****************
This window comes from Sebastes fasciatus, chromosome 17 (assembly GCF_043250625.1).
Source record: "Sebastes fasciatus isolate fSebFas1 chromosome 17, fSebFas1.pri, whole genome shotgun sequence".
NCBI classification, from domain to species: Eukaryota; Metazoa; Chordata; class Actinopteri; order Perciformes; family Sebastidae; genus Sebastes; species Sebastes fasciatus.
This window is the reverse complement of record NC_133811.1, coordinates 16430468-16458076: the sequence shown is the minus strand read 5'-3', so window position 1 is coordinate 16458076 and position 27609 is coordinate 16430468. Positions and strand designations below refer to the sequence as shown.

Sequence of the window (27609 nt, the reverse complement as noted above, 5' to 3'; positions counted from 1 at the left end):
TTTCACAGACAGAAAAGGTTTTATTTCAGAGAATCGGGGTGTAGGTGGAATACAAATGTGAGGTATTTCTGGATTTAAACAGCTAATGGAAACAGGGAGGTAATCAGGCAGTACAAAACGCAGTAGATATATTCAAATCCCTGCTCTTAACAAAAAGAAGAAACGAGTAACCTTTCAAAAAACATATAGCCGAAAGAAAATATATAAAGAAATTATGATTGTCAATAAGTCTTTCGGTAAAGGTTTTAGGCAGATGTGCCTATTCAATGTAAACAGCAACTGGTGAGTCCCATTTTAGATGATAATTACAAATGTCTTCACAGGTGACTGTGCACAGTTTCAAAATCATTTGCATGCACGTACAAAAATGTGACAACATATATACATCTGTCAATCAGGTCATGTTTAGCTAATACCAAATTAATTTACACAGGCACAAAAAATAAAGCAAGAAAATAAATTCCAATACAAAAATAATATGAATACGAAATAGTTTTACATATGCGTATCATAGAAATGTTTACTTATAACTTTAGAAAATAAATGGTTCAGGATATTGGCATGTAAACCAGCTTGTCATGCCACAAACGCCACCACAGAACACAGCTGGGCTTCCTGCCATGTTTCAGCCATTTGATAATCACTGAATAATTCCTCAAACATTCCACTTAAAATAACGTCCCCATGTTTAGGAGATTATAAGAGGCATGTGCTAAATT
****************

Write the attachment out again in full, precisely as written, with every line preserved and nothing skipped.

This window comes from Sebastes fasciatus, chromosome 17 (assembly GCF_043250625.1).
Source record: "Sebastes fasciatus isolate fSebFas1 chromosome 17, fSebFas1.pri, whole genome shotgun sequence".
NCBI classification, from domain to species: Eukaryota; Metazoa; Chordata; class Actinopteri; order Perciformes; family Sebastidae; genus Sebastes; species Sebastes fasciatus.
This window is the reverse complement of record NC_133811.1, coordinates 16430468-16458076: the sequence shown is the minus strand read 5'-3', so window position 1 is coordinate 16458076 and position 27609 is coordinate 16430468. Positions and strand designations below refer to the sequence as shown.

Sequence of the window (27609 nt, the reverse complement as noted above, 5' to 3'; positions counted from 1 at the left end):
TTTCACAGACAGAAAAGGTTTTATTTCAGAGAATCGGGGTGTAGGTGGAATACAAATGTGAGGTATTTCTGGATTTAAACAGCTAATGGAAACAGGGAGGTAATCAGGCAGTACAAAACGCAGTAGATATATTCAAATCCCTGCTCTTAACAAAAAGAAGAAACGAGTAACCTTTCAAAAAACATATAGCCGAAAGAAAATATATAAAGAAATTATGATTGTCAATAAGTCTTTCGGTAAAGGTTTTAGGCAGATGTGCCTATTCAATGTAAACAGCAACTGGTGAGTCCCATTTTAGATGATAATTACAAATGTCTTCACAGGTGACTGTGCACAGTTTCAAAATCATTTGCATGCACGTACAAAAATGTGACAACATATATACATCTGTCAATCAGGTCATGTTTAGCTAATACCAAATTAATTTACACAGGCACAAAAAATAAAGCAAGAAAATAAATTCCAATACAAAAATAATATGAATACGAAATAGTTTTACATATGCGTATCATAGAAATGTTTACTTATAACTTTAGAAAATAAATGGTTCAGGATATTGGCATGTAAACCAGCTTGTCATGCCACAAACGCCACCACAGAACACAGCTGGGCTTCCTGCCATGTTTCAGCCATTTGATAATCACTGAATAATTCCTCAAACATTCCACTTAAAATAACGTCCCCATGTTTAGGAGATTATAAGAGGCATGTGCTAAATT